Aston Martin’s chief executive says the British firm plans to follow Ferrari’s example of “controlling supply and demand”.
Speaking to Autocar after an investment consortium led by Lawrence Stroll purchased a 16,7 percent stake in Aston Martin, Andy Palmer said the opportunity had finally arrived to “start operating properly”.
“It [the investment] allows us to once and for all start doing the right things, chief among them controlling supply and demand in a way that Ferrari has demonstrated can be so effective,” said Palmer.
“In the past, we have had a balance sheet that has required us to push wholesales to pay our bills. Now we can reset, reduce our stock and start operating properly,” he said.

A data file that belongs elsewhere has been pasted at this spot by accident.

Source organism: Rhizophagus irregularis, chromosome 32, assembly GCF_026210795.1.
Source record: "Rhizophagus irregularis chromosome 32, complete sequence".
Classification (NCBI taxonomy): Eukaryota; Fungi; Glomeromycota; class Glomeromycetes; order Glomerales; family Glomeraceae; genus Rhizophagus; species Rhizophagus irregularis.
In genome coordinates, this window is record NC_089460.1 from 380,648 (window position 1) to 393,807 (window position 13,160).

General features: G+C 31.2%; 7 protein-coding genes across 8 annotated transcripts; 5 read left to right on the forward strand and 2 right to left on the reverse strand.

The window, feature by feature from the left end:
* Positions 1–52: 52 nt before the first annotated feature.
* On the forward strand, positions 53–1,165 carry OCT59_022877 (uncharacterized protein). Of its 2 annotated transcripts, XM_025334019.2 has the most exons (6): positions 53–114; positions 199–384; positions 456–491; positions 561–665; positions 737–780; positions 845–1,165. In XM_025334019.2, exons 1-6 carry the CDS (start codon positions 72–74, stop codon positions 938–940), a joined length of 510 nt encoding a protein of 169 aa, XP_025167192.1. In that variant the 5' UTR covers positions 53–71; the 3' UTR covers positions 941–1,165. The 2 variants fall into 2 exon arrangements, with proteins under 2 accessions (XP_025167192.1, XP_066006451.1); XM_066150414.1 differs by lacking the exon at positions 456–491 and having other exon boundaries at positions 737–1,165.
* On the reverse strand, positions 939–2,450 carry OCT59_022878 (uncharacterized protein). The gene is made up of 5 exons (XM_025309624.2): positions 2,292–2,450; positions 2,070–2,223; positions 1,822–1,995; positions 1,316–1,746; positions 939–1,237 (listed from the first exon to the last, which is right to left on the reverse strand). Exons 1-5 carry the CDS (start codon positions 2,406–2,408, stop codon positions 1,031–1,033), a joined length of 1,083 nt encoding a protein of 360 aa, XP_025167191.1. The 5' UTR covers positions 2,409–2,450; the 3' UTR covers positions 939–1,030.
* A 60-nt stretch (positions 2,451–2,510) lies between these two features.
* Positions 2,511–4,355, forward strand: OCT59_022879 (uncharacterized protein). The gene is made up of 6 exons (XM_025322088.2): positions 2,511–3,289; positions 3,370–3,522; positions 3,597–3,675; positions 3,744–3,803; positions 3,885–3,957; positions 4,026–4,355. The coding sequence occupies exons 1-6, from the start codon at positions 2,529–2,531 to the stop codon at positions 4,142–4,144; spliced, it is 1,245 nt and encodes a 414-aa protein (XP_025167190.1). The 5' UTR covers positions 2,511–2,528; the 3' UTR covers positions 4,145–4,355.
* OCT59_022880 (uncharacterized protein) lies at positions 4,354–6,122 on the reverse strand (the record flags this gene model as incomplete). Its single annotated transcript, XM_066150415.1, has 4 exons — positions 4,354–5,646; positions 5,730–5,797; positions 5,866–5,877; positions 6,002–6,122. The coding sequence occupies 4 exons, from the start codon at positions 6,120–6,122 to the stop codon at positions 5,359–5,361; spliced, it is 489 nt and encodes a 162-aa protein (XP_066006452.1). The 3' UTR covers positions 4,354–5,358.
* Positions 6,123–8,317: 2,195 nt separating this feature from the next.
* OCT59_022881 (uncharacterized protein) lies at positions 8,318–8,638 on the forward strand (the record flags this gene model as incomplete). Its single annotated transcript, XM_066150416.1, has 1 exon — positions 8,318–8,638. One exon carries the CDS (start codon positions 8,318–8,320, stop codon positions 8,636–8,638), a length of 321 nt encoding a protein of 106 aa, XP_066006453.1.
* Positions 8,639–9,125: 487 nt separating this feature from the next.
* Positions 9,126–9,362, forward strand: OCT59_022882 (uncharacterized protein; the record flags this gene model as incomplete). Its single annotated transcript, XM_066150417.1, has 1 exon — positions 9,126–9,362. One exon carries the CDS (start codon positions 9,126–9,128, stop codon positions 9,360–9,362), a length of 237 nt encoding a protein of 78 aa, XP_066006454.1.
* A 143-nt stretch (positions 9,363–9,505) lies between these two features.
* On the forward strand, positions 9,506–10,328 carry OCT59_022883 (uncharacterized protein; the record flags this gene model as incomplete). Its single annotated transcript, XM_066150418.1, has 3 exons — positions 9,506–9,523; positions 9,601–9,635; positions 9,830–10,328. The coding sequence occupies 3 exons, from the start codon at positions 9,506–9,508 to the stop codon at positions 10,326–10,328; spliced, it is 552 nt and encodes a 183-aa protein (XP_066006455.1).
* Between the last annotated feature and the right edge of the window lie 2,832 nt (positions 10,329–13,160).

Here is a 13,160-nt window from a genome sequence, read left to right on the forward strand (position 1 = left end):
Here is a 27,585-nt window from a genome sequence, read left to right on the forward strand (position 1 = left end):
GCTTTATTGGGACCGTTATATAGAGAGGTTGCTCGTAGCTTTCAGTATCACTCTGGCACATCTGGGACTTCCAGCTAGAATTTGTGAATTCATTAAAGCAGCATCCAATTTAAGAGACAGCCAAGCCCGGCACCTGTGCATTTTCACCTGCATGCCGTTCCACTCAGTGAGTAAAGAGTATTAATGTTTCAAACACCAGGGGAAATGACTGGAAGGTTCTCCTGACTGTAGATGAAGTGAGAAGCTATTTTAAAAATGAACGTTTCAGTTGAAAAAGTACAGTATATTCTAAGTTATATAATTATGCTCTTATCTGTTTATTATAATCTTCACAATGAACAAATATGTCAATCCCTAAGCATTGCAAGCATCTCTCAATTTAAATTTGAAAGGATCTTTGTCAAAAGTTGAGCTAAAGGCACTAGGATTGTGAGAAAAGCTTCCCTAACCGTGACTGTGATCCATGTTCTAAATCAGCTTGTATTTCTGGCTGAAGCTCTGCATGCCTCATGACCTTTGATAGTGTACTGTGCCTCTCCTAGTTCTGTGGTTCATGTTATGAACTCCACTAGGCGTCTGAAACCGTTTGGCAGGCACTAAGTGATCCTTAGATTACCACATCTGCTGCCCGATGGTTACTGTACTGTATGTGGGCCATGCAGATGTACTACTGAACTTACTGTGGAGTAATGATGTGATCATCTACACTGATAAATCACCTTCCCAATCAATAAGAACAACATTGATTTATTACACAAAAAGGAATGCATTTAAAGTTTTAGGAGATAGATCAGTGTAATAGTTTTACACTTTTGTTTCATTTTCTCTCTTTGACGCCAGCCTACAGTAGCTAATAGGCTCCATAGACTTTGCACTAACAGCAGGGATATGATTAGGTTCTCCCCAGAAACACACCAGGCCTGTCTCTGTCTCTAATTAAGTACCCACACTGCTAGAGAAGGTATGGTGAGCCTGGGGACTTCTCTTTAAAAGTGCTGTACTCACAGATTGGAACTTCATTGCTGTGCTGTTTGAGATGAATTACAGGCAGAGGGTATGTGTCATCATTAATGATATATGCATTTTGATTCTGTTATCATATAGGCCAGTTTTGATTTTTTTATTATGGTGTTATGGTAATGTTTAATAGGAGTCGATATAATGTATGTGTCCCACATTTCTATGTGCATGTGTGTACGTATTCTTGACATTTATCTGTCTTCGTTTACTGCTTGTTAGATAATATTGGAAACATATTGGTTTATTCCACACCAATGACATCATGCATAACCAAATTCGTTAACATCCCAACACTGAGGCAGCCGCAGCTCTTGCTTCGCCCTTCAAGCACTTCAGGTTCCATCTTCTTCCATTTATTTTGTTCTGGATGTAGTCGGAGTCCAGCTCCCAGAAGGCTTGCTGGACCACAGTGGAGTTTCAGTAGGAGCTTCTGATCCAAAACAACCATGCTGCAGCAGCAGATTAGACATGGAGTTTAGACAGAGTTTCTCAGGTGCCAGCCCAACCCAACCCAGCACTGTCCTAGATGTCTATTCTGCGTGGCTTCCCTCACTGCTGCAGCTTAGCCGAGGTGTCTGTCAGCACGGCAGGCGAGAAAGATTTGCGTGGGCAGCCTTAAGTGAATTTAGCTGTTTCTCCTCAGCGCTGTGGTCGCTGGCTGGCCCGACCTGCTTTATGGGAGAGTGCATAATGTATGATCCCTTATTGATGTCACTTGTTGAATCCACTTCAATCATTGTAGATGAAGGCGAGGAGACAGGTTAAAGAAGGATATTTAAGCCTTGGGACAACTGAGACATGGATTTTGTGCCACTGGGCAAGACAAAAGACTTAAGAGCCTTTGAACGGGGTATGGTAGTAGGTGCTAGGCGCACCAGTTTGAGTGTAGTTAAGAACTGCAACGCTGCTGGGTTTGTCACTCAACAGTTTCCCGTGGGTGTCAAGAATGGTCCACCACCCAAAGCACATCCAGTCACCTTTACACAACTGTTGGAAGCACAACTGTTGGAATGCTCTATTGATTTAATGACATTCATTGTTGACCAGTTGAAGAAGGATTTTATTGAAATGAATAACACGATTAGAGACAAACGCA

Palmer explained it would not have been possible to take such an approach before the investment.
“We had to pay our bills, most notably the one to build a new factory [for the new DBX]. We made that decision in 2016 when the going was good and were committed to it. You can’t build a new factory and a new SUV that’s true to your values by cutting corners. The costs were fixed in a bullish market that turned to crap,” he said.
Palmer added 2019 was “a bad year”, saying despite retail sales having increased, the “slice of the pie was less and the profitability of what we sold not good enough”.
Ryan has spent most of his career in online media, writing about everything from sport to politics and other forms of crime. But his true passion – reignited by a 1971 Austin Mini Mk3 still tucked lifeless in a dark corner of his garage – is of the automotive variety.